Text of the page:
When I joined my first start-up, building and operating data centres, like any asset class in its early years, it was difficult to finance efficiently. It was perceived as a niche real estate asset class, not well understood, risky, and viewed as vulnerable to technology shifts. I saw it otherwise, it was a business with strong underlying growth, excellent customer credit quality, and high switching costs. Over the 7 years during which I followed the sector and eventually invested in, operated, and exited, we saw the shift of data centres from niche to core pillars of infrastructure investment, the equity cost of capital fall sharply, the form and terms of debt evolve rapidly including the emergence of securitization, and multiples in the sector rise dramatically. All of this underpinned the core value proposition of the business, the quality of recurring revenue business models from quality customers.
We believe enterprise SaaS has many similar characteristics and is going through a similar transition. We are just moving up the technology curve from the physical layer to the application layer. The equity markets have already priced that in, but the capital structure of SaaS companies is still largely dominated by equity only because traditional lenders still prefer tangible assets vs. intangible assets. In data centres, we used initial equity capital to acquire land which helped us in turn acquire customers, and more significant investment to build data centres and operate was financed with lower cost capital.
SaaS is no different, equity capital should be used to build the initial product, achieve product-market fit, acquire your first cohort of customers, and then your cost of capital should fall. Right? Not yet! SaaS companies that have achieved product/market fit often have highly predictable recurring revenues but they do not have access to the cash flows to invest in growth. SaaS companies still largely depend on equity capital to continue to grow their businesses. Equity capital is now available from Seed to IPO for SaaS companies, but it is not the most efficient way to finance growth.
Many will argue for venture debt which has been around for years. Yes, it is lower cost, but it always comes with some form of dilution, either through issuance of warrants, or conversion into equity in future rounds of equity raising.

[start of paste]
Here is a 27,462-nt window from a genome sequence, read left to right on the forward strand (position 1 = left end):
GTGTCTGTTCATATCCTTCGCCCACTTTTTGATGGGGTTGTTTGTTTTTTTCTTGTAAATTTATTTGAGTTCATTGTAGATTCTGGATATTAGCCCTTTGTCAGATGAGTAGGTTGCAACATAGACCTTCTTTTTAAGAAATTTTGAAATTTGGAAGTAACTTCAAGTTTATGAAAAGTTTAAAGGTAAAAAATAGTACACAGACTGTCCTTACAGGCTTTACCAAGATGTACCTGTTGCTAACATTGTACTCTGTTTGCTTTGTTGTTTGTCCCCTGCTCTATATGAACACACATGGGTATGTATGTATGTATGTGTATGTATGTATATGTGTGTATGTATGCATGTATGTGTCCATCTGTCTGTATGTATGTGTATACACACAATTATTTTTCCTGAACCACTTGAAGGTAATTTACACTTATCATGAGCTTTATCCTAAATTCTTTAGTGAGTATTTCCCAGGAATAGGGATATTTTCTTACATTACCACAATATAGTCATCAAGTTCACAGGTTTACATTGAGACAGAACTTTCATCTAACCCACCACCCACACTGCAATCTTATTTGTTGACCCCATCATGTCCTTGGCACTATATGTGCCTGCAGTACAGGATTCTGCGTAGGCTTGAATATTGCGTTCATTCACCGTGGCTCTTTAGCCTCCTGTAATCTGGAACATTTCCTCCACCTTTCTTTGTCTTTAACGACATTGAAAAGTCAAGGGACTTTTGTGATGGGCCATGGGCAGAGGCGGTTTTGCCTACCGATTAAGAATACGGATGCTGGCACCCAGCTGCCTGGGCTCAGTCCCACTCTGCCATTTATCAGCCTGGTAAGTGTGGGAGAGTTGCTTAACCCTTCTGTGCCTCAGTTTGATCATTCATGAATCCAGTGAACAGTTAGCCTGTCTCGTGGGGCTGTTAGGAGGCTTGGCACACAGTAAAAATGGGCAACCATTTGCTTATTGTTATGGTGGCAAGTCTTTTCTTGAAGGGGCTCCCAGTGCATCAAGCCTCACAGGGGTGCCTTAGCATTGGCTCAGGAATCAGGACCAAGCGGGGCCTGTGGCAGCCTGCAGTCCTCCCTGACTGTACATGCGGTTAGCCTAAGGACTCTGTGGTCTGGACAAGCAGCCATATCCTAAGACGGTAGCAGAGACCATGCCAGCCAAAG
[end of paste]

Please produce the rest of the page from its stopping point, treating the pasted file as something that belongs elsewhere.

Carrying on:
Enter ARR SQUARED, Asia Pacific’s first platform providing non-dilutive financing by securitizing and trading subscription / recurring revenues.
For SaaS companies, your recurring revenue is a high quality asset. It should be treated like one and you should be able to receive cash against it.
“Software contracts are better than first-lien debt. You realize a company will not pay the interest payment on their first lien until after they pay their software maintenance or subscription fee. We get paid our money first. Who has the better credit? He can’t run his business without our software.”
Robert Smith, Vista Equity Partners
ARR Squared is able to offer an instant cash advance against the full annual value of a SaaS subscription. In other words, we are able to turn your monthly recurring revenue into equivalent annual cash which can be used for growth.
We believe higher cost equity capital should be used for further product development, customer support, and driving customer success. The customer acquisition flywheel should be turned by securitizing recurring revenue from your previous customer cohort.
ARR Squared is not here to replace venture capital, but is an alternative way to finance growth for recurring revenue companies, which actually preserves value for founders and early stage investors.
Come and speak with us, we are here to help SaaS founders fuel their growth without debt and dilution.
CEO & Co-Founder